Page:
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Niger's democratic transition starting off well, but challenges remain

Successful elections signal that Niger's democratic transition is going well, but incoming president Mahamadou Issoufou will face a number of challenges: drought, famine, and Libya fallout, to name a few.

By Alex ThurstonGuest blogger / March 23, 2011

A woman casts her vote for president at a polling station in Niamey, Niger on March 12. Voters in Niger chose between two candidates in a presidential runoff, a vote many hope will usher in democracy more than a year after soldiers blasted their way into the presidential palace and kidnapped the elderly president.

Tagaza Djibo/AP


Niger’s transition back to democracy is earning high praise in the international press and is already paving the way toward a normalization of relations between Niger and outside powers like the African Union and the European Union. Niger has conducted successful elections and, with the concession of the losing candidate, is preparing to hand power from the military leadership to newly elected President Mahamadou Issoufou. Issoufou’s high margin of victory and his opponent’s graceful concession will give the new president broad legitimacy and a solid mandate to lead Niger forward.

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The people and the leaders of Niger deserve to take a great deal of pride in how the transition has gone. But Issoufou will enter office with tremendous challenges in front of him and the country. His job will not be easy. Here are four areas where he, and all Nigeriens, will face difficult tasks:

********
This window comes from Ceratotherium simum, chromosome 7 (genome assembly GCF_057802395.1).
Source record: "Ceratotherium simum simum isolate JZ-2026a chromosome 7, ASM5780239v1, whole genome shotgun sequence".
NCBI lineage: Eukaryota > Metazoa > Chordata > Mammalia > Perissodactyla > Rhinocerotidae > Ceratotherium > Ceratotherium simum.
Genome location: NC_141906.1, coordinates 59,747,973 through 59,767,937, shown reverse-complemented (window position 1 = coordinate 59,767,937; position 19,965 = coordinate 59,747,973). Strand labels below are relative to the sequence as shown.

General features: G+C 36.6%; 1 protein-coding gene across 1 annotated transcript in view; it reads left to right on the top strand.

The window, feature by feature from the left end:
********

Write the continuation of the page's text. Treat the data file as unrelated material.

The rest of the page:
1. Famine and Drought

As desertification continues in the Sahel, countries like Niger have experienced recurring food crises. In 2005 and 2010, thousands of Nigeriens faced starvation. The new government could grapple with mass hunger in the near-term even as it attempts to craft strategies for managing food insecurity in the long term. Food insecurity in turn drives other economic, social, and political problems, displacing populations, undermining state legitimacy, and straining the capacity of relief and aid services. Issoufou is already planning to invest $12.7 billion in “agriculture, infrastructure, energy and other projects to create about 50,000 jobs annually.” Following through on this pledge could help protect Niger from the harsh vicissitudes of Sahelian farming.

2. Fallout from Libya’s Civil War

The ongoing conflict in Libya has greatly affected Niger and will continue to do so. Thousands of refugees have fled Libya into northern Niger. This influx contributes to food shortages and could spark conflicts in communities where the refugees outnumber the permanent residents (Fr). It will be some time before the refugees can resume normal lives, either in post-war Libya or in the Sahel. Additionally, while the issue of sub-Saharan African mercenaries in Libya remains a matter of dispute among analysts, it seems clear that some nationals of Niger, Mali, and Chad have joined the fighting in Libya on Qaddhafi’s side. As Joshua Keating asks, “What happens when the mercenaries return home?”

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